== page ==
Two teachers in Tampa, Fla., have been excused from jury duty this week for a reason close to many teachers’ hearts (or, at least, paychecks): performance pay.
Both teachers were being considered as jurors in a murder trial, but one of the lawyers asked the judge to excuse them on the grounds that testing season is fast-approaching, and failing to be in school could put student success—and teacher evaluations—at risk. Bay News 9 reports that the lawyer argued the teachers would be “too distracted to be impartial jurors.”
“Our pay, or raises, are part of student grades,” one teacher reportedly told the judge. “For us, it’s how they do on that test at the end of the year. They don’t do well, that looks bad on me. They don’t do well, I don’t get a raise, or I lose my job depending on how poorly they do.”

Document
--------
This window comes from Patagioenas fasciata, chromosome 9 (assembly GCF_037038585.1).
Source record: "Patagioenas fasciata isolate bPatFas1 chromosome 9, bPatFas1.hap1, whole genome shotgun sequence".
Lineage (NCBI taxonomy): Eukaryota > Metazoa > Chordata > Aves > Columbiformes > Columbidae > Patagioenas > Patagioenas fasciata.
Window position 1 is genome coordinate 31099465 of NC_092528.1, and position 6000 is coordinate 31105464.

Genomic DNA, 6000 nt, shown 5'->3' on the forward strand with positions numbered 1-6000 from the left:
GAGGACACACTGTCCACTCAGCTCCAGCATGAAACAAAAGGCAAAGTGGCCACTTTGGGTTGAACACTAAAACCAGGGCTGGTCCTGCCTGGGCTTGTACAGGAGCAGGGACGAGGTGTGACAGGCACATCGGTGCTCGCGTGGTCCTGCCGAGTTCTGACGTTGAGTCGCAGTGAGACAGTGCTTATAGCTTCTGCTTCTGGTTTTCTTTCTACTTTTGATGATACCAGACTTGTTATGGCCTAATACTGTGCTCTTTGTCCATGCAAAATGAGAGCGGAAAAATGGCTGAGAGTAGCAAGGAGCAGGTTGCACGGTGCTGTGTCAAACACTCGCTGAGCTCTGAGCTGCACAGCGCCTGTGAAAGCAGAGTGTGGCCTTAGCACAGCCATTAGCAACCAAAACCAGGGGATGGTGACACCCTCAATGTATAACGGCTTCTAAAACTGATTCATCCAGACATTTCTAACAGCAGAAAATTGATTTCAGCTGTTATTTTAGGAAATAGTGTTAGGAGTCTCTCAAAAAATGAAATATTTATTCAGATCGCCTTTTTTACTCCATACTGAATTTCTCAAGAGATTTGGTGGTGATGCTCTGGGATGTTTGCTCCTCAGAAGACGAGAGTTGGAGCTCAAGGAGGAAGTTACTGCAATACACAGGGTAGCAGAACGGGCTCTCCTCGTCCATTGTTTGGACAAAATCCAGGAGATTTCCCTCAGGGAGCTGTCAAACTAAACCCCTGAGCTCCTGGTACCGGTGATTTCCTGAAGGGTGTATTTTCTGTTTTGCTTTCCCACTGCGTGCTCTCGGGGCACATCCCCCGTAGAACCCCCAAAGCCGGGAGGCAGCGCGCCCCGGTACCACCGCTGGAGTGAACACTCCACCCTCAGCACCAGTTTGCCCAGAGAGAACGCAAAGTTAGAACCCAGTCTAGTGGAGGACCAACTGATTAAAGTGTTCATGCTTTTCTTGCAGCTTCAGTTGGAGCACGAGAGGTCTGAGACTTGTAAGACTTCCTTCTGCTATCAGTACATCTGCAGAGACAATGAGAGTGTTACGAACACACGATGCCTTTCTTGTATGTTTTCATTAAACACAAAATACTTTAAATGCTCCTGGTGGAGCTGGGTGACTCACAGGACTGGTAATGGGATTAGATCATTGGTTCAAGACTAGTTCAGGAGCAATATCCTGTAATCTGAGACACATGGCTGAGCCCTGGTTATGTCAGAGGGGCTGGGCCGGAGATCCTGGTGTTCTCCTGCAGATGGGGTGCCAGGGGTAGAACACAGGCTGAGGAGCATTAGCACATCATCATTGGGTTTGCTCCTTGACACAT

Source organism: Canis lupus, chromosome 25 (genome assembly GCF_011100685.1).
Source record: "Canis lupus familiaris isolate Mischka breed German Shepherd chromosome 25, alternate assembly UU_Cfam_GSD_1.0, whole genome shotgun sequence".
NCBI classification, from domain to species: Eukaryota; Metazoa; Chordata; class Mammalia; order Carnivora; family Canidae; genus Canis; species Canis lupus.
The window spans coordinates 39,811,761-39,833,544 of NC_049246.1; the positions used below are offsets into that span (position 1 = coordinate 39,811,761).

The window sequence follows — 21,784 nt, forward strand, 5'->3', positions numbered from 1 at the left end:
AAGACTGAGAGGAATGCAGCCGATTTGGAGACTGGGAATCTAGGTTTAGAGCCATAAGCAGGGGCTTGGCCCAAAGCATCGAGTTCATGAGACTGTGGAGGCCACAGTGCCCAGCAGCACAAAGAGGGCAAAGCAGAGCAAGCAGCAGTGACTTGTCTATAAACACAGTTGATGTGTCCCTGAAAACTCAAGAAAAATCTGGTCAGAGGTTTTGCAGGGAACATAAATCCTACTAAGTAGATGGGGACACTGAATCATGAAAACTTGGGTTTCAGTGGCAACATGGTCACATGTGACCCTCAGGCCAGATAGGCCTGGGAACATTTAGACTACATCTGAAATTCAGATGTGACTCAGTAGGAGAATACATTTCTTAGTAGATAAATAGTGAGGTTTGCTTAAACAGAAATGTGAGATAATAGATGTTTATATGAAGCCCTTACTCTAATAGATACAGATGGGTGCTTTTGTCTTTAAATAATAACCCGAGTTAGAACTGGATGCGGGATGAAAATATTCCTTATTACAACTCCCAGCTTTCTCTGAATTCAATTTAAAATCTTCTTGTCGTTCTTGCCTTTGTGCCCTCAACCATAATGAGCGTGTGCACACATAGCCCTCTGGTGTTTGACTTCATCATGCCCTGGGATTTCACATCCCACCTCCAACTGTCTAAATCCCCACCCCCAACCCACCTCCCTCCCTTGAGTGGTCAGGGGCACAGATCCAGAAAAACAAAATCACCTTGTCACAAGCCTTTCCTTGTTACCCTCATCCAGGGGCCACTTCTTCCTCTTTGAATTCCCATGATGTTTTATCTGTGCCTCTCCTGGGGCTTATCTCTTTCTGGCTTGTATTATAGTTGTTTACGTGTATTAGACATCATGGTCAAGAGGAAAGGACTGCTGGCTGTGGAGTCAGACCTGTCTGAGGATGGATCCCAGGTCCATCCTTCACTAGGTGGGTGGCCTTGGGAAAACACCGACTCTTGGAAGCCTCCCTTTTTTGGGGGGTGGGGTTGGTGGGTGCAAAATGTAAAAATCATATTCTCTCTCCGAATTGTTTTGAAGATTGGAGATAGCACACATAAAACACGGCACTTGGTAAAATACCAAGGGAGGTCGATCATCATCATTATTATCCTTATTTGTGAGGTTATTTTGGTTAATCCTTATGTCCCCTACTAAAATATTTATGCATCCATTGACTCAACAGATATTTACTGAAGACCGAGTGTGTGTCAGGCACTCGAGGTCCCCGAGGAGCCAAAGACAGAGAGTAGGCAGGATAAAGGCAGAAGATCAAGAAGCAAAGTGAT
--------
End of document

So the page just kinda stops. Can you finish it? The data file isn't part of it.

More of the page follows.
The judge accepted the argument.
In Tampa, 40 percent of teacher pay is based on student performance, according to Bay News 9. Given that teacher absences have been linked to lower test scores, it’s understandable that the teachers might be a little distracted from the matter at hand.
Image: Joe Gratz/Flickr Creative Commons
A version of this news article first appeared in the Teaching Now blog.